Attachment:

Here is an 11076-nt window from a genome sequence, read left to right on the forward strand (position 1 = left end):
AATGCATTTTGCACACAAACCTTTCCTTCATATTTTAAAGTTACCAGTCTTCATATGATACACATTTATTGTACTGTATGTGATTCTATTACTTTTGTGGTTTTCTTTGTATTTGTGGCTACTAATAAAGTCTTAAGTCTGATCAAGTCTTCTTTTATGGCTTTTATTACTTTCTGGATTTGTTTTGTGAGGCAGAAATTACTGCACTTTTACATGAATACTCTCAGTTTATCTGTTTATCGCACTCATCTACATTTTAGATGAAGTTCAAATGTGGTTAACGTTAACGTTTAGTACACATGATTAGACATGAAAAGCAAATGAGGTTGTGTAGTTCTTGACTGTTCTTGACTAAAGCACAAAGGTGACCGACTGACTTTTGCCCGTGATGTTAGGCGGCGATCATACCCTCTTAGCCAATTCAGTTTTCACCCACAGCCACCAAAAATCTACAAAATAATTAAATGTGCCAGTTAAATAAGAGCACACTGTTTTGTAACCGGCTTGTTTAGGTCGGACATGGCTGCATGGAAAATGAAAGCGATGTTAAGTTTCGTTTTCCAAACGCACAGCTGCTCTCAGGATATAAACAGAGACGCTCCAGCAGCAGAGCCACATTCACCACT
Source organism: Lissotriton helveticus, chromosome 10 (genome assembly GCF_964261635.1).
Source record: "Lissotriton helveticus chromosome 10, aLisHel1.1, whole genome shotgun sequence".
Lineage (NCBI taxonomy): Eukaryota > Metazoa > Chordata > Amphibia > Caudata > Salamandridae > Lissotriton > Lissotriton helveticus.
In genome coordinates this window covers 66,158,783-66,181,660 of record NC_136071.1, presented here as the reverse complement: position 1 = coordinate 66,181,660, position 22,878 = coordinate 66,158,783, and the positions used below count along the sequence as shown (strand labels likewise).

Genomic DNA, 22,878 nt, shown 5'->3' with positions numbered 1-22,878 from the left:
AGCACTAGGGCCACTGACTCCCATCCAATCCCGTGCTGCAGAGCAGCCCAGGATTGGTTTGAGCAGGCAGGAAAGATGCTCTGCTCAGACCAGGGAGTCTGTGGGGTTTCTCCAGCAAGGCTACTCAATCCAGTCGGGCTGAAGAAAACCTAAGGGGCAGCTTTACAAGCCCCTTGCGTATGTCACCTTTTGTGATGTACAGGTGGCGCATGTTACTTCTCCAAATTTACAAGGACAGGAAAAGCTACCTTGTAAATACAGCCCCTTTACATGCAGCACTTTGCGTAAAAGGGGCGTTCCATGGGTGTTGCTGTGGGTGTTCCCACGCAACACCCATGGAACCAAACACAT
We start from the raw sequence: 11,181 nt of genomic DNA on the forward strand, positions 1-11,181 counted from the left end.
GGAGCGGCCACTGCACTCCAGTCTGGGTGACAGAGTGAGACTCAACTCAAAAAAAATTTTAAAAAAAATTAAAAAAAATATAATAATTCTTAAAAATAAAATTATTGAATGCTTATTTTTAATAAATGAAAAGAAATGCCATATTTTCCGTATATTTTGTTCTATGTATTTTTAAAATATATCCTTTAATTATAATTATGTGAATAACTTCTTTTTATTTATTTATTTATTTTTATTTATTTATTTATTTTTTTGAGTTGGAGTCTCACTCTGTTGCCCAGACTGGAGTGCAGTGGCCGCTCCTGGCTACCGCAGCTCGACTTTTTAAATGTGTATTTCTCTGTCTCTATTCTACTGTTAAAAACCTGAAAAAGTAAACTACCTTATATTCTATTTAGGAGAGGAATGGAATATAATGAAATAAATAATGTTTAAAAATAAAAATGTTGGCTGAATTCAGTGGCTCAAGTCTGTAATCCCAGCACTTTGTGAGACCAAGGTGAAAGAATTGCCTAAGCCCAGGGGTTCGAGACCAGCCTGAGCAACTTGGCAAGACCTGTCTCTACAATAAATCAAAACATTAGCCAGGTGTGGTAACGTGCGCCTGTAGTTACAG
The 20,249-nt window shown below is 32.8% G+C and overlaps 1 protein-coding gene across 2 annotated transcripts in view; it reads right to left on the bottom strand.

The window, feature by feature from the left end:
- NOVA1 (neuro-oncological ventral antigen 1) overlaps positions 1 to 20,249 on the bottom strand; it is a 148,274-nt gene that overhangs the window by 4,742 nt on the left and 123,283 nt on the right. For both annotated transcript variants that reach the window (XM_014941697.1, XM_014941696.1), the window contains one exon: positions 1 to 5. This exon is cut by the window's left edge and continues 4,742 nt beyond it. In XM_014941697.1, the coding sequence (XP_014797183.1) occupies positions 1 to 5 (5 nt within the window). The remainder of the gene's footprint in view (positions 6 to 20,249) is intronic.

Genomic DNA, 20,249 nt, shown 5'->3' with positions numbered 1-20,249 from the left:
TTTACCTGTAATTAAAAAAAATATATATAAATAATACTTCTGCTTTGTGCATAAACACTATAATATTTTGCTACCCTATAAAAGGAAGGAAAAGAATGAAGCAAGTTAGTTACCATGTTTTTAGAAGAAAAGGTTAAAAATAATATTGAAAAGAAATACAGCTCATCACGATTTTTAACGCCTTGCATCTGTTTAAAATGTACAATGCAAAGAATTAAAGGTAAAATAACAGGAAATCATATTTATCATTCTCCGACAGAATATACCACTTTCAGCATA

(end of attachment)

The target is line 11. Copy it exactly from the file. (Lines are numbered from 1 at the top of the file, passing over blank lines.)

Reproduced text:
The 20,249-nt window shown below is 32.8% G+C and overlaps 1 protein-coding gene across 2 annotated transcripts in view; it reads right to left on the bottom strand.